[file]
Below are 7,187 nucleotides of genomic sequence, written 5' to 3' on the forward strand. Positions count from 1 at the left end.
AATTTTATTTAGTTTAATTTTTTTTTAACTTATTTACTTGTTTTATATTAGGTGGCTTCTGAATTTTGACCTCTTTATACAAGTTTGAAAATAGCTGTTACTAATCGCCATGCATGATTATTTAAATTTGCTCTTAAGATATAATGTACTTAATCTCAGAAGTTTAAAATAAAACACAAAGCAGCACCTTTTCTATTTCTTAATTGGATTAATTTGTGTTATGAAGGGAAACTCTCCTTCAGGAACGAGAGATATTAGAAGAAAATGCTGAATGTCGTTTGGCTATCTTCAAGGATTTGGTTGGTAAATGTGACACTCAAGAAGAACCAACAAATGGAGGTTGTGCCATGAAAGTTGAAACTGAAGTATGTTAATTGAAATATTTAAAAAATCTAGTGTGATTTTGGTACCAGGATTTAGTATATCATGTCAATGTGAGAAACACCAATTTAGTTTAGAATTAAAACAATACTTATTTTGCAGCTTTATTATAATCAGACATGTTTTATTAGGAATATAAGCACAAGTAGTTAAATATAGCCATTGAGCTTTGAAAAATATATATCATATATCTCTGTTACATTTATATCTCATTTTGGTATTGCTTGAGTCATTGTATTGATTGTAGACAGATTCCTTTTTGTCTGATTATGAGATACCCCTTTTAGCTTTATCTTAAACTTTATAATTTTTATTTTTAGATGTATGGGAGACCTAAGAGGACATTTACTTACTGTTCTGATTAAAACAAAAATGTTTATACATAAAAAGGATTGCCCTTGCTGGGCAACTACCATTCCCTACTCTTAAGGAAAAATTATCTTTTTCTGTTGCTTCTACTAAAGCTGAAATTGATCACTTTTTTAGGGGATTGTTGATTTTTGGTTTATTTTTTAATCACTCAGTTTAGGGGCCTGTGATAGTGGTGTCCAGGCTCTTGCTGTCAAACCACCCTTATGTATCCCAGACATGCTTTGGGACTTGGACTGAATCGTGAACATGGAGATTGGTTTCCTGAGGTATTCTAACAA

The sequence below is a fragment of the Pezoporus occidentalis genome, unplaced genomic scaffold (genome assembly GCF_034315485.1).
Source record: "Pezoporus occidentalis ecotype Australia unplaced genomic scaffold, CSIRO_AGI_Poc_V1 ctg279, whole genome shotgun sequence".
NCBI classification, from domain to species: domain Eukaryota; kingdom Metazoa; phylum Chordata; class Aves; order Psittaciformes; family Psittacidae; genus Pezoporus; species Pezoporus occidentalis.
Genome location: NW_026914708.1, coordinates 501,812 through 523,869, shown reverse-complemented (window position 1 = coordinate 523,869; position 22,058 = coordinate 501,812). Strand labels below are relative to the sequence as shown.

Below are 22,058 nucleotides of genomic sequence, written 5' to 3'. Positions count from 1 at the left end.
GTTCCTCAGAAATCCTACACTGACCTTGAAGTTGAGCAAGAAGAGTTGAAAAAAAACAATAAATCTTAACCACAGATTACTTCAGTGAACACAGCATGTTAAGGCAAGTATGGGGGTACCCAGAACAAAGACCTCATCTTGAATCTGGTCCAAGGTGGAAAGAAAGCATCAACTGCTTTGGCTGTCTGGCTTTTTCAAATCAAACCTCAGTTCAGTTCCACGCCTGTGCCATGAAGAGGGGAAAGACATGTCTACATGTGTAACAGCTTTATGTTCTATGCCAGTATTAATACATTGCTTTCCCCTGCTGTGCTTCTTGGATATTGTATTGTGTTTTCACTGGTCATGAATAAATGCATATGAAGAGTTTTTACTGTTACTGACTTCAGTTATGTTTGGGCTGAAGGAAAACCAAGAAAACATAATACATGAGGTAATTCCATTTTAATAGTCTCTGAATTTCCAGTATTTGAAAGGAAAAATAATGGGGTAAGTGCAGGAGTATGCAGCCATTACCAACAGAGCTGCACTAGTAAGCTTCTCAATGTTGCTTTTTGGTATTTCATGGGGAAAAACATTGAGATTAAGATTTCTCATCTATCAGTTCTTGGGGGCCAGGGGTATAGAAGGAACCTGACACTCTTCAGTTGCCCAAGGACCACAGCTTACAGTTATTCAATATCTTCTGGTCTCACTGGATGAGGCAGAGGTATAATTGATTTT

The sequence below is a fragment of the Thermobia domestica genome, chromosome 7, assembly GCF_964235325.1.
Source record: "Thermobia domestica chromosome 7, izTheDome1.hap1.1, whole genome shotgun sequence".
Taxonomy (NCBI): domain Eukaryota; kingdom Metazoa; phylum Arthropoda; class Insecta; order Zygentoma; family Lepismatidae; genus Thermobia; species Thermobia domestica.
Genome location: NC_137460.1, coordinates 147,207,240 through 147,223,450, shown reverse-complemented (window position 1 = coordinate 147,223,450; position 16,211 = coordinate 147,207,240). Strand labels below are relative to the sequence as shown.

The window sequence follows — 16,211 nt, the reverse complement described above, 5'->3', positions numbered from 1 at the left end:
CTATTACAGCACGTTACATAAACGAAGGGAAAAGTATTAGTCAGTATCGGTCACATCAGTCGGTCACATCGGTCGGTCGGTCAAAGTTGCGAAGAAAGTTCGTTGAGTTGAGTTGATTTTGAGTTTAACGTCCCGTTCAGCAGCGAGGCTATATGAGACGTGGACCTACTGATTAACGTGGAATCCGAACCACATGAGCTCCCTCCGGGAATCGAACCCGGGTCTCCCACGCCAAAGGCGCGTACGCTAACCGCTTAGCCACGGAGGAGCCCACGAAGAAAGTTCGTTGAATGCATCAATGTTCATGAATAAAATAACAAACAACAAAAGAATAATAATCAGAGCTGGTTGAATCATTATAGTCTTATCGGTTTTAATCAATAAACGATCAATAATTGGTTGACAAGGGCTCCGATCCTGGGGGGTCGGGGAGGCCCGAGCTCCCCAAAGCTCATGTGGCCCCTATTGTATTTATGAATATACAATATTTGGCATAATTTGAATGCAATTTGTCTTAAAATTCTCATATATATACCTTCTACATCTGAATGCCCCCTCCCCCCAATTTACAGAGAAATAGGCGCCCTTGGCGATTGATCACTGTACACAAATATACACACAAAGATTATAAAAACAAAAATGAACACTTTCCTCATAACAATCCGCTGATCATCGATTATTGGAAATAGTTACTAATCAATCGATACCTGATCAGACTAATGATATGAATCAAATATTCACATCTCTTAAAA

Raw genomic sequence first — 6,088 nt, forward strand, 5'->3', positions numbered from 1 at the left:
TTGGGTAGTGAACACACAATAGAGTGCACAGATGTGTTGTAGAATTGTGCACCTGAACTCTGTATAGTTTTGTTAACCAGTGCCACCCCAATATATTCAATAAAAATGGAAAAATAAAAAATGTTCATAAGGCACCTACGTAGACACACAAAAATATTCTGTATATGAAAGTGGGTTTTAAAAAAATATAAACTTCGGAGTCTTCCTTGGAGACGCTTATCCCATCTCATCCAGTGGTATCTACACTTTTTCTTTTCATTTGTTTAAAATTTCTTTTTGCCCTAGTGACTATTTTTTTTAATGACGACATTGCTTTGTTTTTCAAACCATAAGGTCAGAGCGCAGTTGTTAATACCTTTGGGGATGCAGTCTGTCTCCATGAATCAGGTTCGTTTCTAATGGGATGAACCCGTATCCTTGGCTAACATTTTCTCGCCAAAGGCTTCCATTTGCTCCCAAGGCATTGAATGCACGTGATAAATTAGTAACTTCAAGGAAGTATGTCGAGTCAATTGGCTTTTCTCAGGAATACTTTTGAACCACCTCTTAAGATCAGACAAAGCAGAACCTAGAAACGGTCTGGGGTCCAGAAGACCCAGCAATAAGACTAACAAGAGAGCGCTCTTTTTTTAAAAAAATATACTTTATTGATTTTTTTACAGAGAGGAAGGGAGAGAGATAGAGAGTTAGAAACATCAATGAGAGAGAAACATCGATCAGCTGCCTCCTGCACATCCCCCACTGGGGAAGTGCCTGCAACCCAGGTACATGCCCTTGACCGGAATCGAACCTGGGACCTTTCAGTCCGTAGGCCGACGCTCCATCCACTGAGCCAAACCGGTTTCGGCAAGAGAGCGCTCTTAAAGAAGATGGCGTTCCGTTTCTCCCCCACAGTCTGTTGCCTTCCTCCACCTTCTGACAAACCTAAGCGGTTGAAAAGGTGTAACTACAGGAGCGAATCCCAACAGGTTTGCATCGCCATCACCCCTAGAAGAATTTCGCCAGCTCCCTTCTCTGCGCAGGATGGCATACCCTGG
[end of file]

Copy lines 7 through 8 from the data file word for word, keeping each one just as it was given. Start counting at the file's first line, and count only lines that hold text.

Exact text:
Below are 22,058 nucleotides of genomic sequence, written 5' to 3'. Positions count from 1 at the left end.
GTTCCTCAGAAATCCTACACTGACCTTGAAGTTGAGCAAGAAGAGTTGAAAAAAAACAATAAATCTTAACCACAGATTACTTCAGTGAACACAGCATGTTAAGGCAAGTATGGGGGTACCCAGAACAAAGACCTCATCTTGAATCTGGTCCAAGGTGGAAAGAAAGCATCAACTGCTTTGGCTGTCTGGCTTTTTCAAATCAAACCTCAGTTCAGTTCCACGCCTGTGCCATGAAGAGGGGAAAGACATGTCTACATGTGTAACAGCTTTATGTTCTATGCCAGTATTAATACATTGCTTTCCCCTGCTGTGCTTCTTGGATATTGTATTGTGTTTTCACTGGTCATGAATAAATGCATATGAAGAGTTTTTACTGTTACTGACTTCAGTTATGTTTGGGCTGAAGGAAAACCAAGAAAACATAATACATGAGGTAATTCCATTTTAATAGTCTCTGAATTTCCAGTATTTGAAAGGAAAAATAATGGGGTAAGTGCAGGAGTATGCAGCCATTACCAACAGAGCTGCACTAGTAAGCTTCTCAATGTTGCTTTTTGGTATTTCATGGGGAAAAACATTGAGATTAAGATTTCTCATCTATCAGTTCTTGGGGGCCAGGGGTATAGAAGGAACCTGACACTCTTCAGTTGCCCAAGGACCACAGCTTACAGTTATTCAATATCTTCTGGTCTCACTGGATGAGGCAGAGGTATAATTGATTTT